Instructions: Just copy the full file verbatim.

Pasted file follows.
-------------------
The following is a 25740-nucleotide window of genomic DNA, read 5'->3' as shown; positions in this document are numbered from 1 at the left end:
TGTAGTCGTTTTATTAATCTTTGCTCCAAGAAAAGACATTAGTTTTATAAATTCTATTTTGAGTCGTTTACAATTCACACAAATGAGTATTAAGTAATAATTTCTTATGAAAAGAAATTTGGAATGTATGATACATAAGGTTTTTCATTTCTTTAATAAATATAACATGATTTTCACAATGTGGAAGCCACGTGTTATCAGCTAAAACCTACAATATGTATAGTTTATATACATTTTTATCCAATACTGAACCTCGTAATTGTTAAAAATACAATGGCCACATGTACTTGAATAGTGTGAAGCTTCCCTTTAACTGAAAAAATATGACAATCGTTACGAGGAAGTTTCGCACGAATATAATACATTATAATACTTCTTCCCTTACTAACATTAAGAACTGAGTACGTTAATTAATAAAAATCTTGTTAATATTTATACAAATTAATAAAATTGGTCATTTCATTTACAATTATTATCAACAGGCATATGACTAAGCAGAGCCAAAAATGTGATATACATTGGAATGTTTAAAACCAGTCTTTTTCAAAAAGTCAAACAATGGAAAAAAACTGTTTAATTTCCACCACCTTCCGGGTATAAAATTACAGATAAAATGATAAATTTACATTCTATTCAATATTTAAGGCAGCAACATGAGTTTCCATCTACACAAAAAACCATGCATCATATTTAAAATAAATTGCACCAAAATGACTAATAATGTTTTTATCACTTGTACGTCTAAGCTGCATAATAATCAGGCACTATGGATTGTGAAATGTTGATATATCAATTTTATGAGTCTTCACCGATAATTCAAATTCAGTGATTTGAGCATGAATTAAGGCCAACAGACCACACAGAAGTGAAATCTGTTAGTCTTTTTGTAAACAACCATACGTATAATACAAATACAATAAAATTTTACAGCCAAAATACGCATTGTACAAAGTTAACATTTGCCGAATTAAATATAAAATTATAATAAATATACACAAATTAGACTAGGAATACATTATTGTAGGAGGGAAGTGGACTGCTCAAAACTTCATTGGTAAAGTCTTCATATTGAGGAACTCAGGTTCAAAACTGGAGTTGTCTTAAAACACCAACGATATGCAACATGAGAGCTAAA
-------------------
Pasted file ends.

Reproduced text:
The following is a 25740-nucleotide window of genomic DNA, read 5'->3' as shown; positions in this document are numbered from 1 at the left end:
TGTAGTCGTTTTATTAATCTTTGCTCCAAGAAAAGACATTAGTTTTATAAATTCTATTTTGAGTCGTTTACAATTCACACAAATGAGTATTAAGTAATAATTTCTTATGAAAAGAAATTTGGAATGTATGATACATAAGGTTTTTCATTTCTTTAATAAATATAACATGATTTTCACAATGTGGAAGCCACGTGTTATCAGCTAAAACCTACAATATGTATAGTTTATATACATTTTTATCCAATACTGAACCTCGTAATTGTTAAAAATACAATGGCCACATGTACTTGAATAGTGTGAAGCTTCCCTTTAACTGAAAAAATATGACAATCGTTACGAGGAAGTTTCGCACGAATATAATACATTATAATACTTCTTCCCTTACTAACATTAAGAACTGAGTACGTTAATTAATAAAAATCTTGTTAATATTTATACAAATTAATAAAATTGGTCATTTCATTTACAATTATTATCAACAGGCATATGACTAAGCAGAGCCAAAAATGTGATATACATTGGAATGTTTAAAACCAGTCTTTTTCAAAAAGTCAAACAATGGAAAAAAACTGTTTAATTTCCACCACCTTCCGGGTATAAAATTACAGATAAAATGATAAATTTACATTCTATTCAATATTTAAGGCAGCAACATGAGTTTCCATCTACACAAAAAACCATGCATCATATTTAAAATAAATTGCACCAAAATGACTAATAATGTTTTTATCACTTGTACGTCTAAGCTGCATAATAATCAGGCACTATGGATTGTGAAATGTTGATATATCAATTTTATGAGTCTTCACCGATAATTCAAATTCAGTGATTTGAGCATGAATTAAGGCCAACAGACCACACAGAAGTGAAATCTGTTAGTCTTTTTGTAAACAACCATACGTATAATACAAATACAATAAAATTTTACAGCCAAAATACGCATTGTACAAAGTTAACATTTGCCGAATTAAATATAAAATTATAATAAATATACACAAATTAGACTAGGAATACATTATTGTAGGAGGGAAGTGGACTGCTCAAAACTTCATTGGTAAAGTCTTCATATTGAGGAACTCAGGTTCAAAACTGGAGTTGTCTTAAAACACCAACGATATGCAACATGAGAGCTAAA